relationally


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re·la·tion·al

 (rĭ-lā′shə-nəl)
adj.
1. Of or arising from kinship.
2. Indicating or constituting relation.
3. Grammar Of, relating to, or being a word or particle, such as a conjunction or preposition, that expresses a syntactic relation between elements in a phrase or sentence.

re·la′tion·al·ly adv.

relationally

(rɪˈleɪʃənlɪ)
adv
in a relational manner
References in periodicals archive ?
A few guardians appear to be icy, relationally repressed, or disagreeable," she includes.
At any rate, you and somebody are going somewhere - relationally wise.
Martha, for example, wrestled to break out of the "dutiful daughter" narrative she had imbibed from the SBC in order to pursue her calling as senior pastor, but still held negative assumptions that only dying or relationally damaged churches would call her (pp.
He shows that the closer sociologists are from the main producers of the theory relationally speaking, and the more they share the core ideas of the theory, the more they tend to produce evidence to support the theory of "pure sociology.
That it is a scientific fact that anger kills--spiritually, emotionally, relationally and physically.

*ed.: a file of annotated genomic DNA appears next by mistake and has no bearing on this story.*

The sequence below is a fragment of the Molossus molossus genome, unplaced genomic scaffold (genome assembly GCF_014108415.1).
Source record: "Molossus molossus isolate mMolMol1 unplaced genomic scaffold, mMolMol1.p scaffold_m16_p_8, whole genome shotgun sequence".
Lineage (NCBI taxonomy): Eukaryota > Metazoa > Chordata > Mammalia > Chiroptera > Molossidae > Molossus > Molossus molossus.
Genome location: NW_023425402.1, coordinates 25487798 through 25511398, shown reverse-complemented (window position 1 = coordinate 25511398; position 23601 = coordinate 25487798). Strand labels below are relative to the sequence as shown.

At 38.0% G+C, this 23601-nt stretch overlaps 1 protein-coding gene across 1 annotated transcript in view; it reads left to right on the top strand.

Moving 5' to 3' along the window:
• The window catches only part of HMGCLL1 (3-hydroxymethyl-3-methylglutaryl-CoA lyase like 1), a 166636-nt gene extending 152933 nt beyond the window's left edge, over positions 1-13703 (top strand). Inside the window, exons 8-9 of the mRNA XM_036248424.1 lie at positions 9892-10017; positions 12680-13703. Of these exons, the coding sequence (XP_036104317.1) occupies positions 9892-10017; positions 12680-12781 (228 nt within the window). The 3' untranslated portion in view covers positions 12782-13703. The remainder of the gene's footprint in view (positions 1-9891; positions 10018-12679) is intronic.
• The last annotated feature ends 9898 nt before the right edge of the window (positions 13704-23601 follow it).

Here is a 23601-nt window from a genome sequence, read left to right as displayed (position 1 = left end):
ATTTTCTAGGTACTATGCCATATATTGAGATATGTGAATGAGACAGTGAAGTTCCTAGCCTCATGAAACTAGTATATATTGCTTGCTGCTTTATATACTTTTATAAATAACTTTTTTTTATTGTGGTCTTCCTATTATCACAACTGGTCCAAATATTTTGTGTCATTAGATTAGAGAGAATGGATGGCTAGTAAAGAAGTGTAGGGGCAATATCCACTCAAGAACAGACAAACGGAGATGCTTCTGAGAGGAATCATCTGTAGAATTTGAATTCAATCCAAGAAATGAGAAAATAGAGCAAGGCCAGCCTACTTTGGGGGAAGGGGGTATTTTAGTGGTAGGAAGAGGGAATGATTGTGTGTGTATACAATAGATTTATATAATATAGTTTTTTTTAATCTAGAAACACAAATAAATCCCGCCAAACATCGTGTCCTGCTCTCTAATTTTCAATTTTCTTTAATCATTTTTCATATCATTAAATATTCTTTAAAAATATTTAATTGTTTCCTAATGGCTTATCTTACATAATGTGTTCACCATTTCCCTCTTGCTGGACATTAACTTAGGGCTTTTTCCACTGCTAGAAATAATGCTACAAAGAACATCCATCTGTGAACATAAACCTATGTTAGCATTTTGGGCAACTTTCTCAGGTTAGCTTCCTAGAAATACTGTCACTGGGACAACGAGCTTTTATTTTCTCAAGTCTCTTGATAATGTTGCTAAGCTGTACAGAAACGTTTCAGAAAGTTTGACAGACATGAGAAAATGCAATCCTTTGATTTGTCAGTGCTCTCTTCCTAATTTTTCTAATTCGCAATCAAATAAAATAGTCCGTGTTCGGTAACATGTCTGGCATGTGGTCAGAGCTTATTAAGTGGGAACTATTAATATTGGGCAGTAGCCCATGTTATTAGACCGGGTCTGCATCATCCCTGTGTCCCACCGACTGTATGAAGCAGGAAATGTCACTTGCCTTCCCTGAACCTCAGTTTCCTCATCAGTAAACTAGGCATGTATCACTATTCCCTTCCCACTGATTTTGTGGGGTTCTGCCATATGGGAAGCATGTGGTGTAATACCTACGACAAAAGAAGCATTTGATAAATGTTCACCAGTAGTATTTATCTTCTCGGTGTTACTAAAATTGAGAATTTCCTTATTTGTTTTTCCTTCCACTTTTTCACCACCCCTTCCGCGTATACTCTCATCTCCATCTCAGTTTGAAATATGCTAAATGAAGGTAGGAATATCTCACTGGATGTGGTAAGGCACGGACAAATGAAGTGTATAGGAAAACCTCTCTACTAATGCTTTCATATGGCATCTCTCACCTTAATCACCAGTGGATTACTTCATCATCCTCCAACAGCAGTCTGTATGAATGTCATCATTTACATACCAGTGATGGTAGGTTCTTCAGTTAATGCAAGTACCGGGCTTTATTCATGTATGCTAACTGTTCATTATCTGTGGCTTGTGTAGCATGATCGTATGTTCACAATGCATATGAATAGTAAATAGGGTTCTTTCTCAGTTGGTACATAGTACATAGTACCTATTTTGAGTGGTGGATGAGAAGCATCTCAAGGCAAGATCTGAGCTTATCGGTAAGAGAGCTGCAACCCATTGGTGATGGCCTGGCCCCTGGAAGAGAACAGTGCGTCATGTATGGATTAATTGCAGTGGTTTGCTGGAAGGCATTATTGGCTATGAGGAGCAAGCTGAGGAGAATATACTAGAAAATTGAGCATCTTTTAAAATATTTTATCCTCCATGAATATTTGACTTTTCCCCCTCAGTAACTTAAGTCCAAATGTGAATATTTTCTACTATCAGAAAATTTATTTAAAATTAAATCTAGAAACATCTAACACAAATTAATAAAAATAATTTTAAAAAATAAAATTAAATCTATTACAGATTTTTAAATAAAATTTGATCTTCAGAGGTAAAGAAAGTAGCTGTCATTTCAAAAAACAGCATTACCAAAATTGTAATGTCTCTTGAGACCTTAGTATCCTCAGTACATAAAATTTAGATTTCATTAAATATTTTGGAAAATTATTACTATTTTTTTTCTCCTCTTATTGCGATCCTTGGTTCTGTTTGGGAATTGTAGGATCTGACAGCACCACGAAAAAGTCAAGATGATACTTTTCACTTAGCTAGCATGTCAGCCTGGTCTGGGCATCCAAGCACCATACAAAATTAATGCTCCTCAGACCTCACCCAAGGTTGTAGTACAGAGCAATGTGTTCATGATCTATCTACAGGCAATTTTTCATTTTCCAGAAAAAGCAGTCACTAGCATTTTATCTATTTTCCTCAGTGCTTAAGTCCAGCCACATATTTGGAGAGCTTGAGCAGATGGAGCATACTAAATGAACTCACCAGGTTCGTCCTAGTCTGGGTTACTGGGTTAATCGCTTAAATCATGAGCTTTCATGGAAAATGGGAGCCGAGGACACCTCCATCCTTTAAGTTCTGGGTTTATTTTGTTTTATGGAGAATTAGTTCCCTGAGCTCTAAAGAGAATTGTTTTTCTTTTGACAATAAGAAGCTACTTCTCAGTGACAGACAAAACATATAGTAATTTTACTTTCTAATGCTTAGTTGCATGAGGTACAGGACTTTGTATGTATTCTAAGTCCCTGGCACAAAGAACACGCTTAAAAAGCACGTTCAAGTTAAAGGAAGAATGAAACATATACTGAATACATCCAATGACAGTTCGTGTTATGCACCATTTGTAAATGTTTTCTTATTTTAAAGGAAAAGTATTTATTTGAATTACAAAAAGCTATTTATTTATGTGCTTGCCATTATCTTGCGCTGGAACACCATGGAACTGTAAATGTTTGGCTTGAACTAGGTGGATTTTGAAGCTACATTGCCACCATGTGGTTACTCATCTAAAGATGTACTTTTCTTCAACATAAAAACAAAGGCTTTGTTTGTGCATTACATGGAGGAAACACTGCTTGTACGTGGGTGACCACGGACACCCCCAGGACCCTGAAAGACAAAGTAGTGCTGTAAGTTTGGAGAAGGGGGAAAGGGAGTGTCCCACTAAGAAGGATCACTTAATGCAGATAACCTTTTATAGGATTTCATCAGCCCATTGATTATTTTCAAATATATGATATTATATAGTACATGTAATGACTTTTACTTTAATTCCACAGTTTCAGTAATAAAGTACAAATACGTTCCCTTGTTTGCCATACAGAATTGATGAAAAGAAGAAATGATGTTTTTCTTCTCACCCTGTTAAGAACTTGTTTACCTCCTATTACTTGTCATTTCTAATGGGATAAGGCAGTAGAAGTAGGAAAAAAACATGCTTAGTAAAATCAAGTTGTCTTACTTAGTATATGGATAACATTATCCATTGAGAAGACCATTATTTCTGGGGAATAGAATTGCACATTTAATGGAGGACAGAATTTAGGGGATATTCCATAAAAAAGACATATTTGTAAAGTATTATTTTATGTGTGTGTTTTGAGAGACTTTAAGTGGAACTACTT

F2F is the first and only relational aggression intervention to demonstrate a decrease in relationally aggressive behaviors among urban minority girls that continued at least a year after the conclusion of the program.
Relationally and socially, if the person feels they will be attacked or rejected then they are less likely to tell the truth.
We're seeing some of the limitations of being able to do that--economically, and environmentally, and relationally, and perhaps even spiritually.
Fernando Estrada examines the idea of the teaching alliance through the lens of Jesuit spirituality in his article, "The Teaching Alliance as a Framework for Advancing a Relationally Oriented and Jesuit Inspired Teaching and Research Agenda.
In a 2011 paper on how collaboration contributes to employee turnover, Cross and colleagues wrote: "In our research we frequently spoke with leaders who were mystified as to why an employee's productivity had been falling off until they were able to see how relationally overloaded that employee had become.
Third, it helps entrepreneurs decide when to embed a particular dyadic connection relationally or structurally.
Christopher Powell and Julia Peristerakis (chapter three) stress how seemingly disparate institutional milieus operate relationally to shape a cumulative annihilating force threatening a group's survival.